Your therapist can also help you learn different coping mechanisms — where you learn to identify your anxiety triggers and also learn behaviors that can help you calm down before the anxiety gets out of hand. Here are 36 small ideas for ways to quiet your anxiety before it overcomes you.

    As for medication, general treatments include sedatives (think Xanax) to give a temporary calm, and other medications meant to stimulate your serotonin production. Since you have to take them for months at the right dose to be able to see an effect, and the same medication doesn't work for everybody, it's important to work with a psychiatrist to figure out what's best for you. Some people don't need medication at all; some people only need medication during particularly stressful times in their lives; some people benefit from taking medication consistently. It's important to figure out with a doctor what works best for you.

    10. OK. All good information! But...why can't I just avoid the things that freak me out? Do I really need to get professional help for this?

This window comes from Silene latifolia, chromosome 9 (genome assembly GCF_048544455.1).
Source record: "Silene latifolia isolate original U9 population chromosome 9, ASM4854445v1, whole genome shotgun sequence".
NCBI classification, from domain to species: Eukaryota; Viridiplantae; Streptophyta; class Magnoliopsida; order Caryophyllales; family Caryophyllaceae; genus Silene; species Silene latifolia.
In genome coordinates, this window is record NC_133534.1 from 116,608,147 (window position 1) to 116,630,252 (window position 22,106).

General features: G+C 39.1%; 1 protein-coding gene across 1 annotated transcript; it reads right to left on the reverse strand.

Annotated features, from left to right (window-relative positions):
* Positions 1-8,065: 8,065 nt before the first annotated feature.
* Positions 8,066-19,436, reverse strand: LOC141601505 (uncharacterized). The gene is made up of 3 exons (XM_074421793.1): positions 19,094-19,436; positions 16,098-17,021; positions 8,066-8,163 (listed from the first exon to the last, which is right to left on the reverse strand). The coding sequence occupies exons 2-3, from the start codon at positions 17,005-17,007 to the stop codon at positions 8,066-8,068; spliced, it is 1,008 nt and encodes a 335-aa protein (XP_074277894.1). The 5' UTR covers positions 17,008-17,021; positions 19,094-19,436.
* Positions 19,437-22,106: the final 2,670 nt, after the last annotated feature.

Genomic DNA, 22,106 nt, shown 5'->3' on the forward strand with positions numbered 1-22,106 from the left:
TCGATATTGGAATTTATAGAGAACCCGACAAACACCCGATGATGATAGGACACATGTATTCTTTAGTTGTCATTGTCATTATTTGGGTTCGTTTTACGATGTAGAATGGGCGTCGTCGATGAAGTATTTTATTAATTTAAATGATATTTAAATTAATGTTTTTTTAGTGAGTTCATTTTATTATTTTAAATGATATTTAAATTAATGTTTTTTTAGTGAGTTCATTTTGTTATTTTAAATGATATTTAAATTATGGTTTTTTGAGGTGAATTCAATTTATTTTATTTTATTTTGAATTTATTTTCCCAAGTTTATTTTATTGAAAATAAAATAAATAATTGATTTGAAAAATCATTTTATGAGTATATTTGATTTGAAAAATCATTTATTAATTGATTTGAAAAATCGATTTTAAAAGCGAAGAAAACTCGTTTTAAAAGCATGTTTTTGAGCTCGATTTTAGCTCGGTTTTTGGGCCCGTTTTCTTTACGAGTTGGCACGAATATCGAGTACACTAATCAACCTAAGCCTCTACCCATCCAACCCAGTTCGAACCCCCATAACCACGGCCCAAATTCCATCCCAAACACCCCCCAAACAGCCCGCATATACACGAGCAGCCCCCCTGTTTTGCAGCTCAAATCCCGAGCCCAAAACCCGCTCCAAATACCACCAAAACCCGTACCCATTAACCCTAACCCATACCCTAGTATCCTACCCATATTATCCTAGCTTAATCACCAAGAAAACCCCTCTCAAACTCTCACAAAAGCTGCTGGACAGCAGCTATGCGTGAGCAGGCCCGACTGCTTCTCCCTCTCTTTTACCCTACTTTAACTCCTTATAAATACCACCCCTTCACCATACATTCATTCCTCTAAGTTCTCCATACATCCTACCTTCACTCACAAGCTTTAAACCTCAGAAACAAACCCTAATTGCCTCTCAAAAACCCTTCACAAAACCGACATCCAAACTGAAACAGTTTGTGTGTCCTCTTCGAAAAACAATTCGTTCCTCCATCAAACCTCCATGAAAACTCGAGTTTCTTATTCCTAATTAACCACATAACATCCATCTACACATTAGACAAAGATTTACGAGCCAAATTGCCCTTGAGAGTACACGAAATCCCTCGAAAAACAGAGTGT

"The thing is that adults learn to accommodate their anxiety — not necessarily in a healthy way, but they find ways around it," Albano tells BuzzFeed Life. "People avoid whole careers just because of the anxiety associated with it. We want people to live up to their full potential, not tip-toe around fear."

    11. OK, fine. Where can I find these professionals you keep talking about?

    Jenny Chang / BuzzFeed

    A great place to start is the ADAA's website to help find a qualified professional near you. Your general physician may have a few people they can refer you to as well. The Columbia University Clinic for Anxiety and Related Disorders is also an excellent resource to learn more about anxiety disorders and treatment options.